It's 13+ minutes long. So I'll do my best to explain it here as well.
In online game play, do shared objects of motion have a path that is based on a function (this function being defined upon the creation of the object considering the factors associated with motion; gravity, wind, weight, etc) as opposed to a path that is persistently being updated by re-applying the defined laws of physics every "step/moment/frame" during game play.
After some thought, I think this is the standard & most effective way of determining a path.
Here are two more videos expanding on the concept.
The final additional video is about when NOT to use this method because the creation of the function is far too expensive in comparison to re-checking with the server just for 3 simple variables. http://www.youtube.com/watch?v=50ZJvVRknwE
(sorry did not watch the videos) All depends on what you are trying to do with the interactive objects as to what type of movement methods you use. Do you have a specific project in mind?
For the Unreal Engine:
1. Player Controlled Pawns, which basically move randomly based on player's inputs: The player controlling the pawn generates the new acceleration vector and rotation based on keys being pressed, jumping etc. and sends this to the server. Both the server's copy of the pawn and the controlling players version use the acceleration to figure out the new velocity direction, apply per frame/tick and move the pawn (deltatime * velcoity = change in position) (does collision checks etc.). If the server detects some obstruction that would prevent movement (say colliding with some other fast moving object that was not yet "network relevant" to the original controlling client), the resulting difference in movement may cause there to be a location difference between the server's copy and where the client moved their copy of the pawn. If enough of an error is detected (something like greater than 3 UUs in UT2k4), the servers sends a client adjustment back down to the controlling client who then replays some moves and is adjusted to the server's position. Non-controlling clients are only fed some very basic info about other pawns: rotation, location and velocity. Non-controlling clients still simulate movement of the other pawns using the last received location/rotation/velocity information (that is why it looks like other pawns are sliding around sometimes if the latency is high, since it is starved for movement updates it just uses the last info received to continue locally simulating physics).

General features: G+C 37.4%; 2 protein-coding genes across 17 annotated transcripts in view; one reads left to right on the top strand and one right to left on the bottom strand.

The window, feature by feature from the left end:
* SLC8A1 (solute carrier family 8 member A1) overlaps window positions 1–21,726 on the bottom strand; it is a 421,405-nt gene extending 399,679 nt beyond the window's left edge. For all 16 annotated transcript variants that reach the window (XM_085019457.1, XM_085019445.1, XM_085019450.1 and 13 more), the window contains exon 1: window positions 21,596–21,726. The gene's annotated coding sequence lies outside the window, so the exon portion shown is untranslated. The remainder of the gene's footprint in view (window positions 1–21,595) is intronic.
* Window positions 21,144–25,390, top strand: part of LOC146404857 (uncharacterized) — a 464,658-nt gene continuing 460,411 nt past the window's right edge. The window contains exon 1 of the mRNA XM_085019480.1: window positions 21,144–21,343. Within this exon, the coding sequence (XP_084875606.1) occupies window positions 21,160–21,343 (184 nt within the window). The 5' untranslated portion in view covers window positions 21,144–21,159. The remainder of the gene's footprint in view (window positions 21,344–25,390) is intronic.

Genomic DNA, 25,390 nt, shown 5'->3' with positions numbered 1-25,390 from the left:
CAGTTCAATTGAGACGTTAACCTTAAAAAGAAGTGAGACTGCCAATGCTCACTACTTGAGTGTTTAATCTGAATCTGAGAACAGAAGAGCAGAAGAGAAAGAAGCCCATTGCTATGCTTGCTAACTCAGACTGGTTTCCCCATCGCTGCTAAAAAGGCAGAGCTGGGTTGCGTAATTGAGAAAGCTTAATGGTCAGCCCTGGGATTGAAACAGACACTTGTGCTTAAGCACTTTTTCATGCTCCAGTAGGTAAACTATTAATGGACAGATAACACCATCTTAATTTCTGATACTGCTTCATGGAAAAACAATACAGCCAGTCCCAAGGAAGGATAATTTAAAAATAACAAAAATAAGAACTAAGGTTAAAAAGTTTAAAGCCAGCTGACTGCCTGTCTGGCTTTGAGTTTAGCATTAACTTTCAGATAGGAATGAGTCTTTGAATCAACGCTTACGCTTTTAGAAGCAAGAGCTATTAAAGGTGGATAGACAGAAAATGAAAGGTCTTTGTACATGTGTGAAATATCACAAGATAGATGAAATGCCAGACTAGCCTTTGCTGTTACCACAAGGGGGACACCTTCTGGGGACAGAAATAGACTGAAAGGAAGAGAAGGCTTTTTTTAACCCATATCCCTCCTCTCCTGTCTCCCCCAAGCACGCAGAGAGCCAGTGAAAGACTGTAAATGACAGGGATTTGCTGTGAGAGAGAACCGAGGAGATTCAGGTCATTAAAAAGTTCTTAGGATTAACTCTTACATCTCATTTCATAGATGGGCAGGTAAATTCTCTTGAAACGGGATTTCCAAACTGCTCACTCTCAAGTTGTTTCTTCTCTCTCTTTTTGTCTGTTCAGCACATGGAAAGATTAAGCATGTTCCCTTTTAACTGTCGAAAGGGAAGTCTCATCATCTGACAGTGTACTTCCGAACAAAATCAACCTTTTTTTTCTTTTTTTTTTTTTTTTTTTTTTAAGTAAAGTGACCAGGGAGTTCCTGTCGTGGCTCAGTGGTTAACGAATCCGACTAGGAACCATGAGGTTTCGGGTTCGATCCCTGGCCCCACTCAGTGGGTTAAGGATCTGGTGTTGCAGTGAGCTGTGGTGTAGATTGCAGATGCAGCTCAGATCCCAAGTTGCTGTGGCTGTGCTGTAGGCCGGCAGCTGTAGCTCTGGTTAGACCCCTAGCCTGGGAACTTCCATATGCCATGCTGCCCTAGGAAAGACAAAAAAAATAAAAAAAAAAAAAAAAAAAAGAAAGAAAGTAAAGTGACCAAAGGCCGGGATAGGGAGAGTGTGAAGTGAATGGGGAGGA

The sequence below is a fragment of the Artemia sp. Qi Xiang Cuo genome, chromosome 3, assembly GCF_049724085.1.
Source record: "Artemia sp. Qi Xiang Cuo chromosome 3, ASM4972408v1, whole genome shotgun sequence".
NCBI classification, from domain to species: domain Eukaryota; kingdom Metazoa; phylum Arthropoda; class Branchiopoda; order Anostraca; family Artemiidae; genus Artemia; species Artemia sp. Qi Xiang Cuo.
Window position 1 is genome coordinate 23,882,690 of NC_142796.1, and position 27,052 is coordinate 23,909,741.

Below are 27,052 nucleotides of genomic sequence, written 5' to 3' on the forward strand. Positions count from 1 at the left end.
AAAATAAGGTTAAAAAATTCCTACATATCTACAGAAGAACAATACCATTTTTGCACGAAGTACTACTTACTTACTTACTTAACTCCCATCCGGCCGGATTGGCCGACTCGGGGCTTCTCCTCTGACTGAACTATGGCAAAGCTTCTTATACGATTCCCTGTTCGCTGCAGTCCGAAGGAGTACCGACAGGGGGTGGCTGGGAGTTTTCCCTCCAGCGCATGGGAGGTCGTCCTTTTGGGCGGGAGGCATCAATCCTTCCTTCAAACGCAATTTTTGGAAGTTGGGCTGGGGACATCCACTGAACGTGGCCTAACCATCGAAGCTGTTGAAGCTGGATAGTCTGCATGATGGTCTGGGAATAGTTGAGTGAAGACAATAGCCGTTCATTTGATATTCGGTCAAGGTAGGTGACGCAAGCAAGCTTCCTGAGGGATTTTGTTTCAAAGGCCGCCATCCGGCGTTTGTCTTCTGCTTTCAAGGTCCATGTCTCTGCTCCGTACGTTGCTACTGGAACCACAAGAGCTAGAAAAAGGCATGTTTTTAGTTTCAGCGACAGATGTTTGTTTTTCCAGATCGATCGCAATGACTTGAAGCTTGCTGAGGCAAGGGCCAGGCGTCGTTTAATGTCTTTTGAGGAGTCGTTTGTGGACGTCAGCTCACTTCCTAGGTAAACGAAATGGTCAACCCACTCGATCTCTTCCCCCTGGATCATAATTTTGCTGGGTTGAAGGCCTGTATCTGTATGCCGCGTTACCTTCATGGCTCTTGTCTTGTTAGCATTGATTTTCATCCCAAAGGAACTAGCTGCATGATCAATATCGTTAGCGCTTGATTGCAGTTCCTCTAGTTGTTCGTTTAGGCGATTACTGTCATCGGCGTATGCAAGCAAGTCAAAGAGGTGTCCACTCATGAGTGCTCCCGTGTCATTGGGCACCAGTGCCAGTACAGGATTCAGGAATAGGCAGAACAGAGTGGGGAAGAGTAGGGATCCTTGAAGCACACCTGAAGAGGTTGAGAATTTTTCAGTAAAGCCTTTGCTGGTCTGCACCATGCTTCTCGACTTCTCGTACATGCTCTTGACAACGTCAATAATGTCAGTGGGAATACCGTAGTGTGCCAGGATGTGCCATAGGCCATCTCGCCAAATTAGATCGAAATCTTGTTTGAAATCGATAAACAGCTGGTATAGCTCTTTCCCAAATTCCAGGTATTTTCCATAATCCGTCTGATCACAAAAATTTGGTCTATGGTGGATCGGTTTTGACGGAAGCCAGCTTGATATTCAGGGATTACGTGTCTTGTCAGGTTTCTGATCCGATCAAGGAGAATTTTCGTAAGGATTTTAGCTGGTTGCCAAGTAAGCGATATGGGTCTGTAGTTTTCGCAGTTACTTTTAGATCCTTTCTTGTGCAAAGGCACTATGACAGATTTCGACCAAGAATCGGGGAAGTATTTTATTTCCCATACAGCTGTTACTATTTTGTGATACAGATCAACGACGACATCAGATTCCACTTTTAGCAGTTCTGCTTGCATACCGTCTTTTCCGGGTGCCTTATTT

2. For other actor subclasses (decorations, weapon pickups, anything else that can move), the logic to figure out which direction to move is *usually* only executed on the server. Depending on the actor's RemoteRole, the clients may simulate the movement of the things locally using the last received update on velocity and location, or may only update position when they receive a data update (look really jittery).
The frequency of how often actors/pawns etc are updated is based on the overall network latency, and a few variable settings (netUpdateFrequency, NetPriority, NetUpdateTime). These typically affect how smooth the updates look.
If the movement is pretty restricted (like movement along a track, or with fixed/non-changing force vectors like wind) then you can probably get pretty tight with positional differences by only replicating a float that corresponds to the fraction of the length of the path, and a float for the velocity along it (then give the client simulated code to figure out the "inbetween data updates" position on its own, maybe even take into account the ping latency).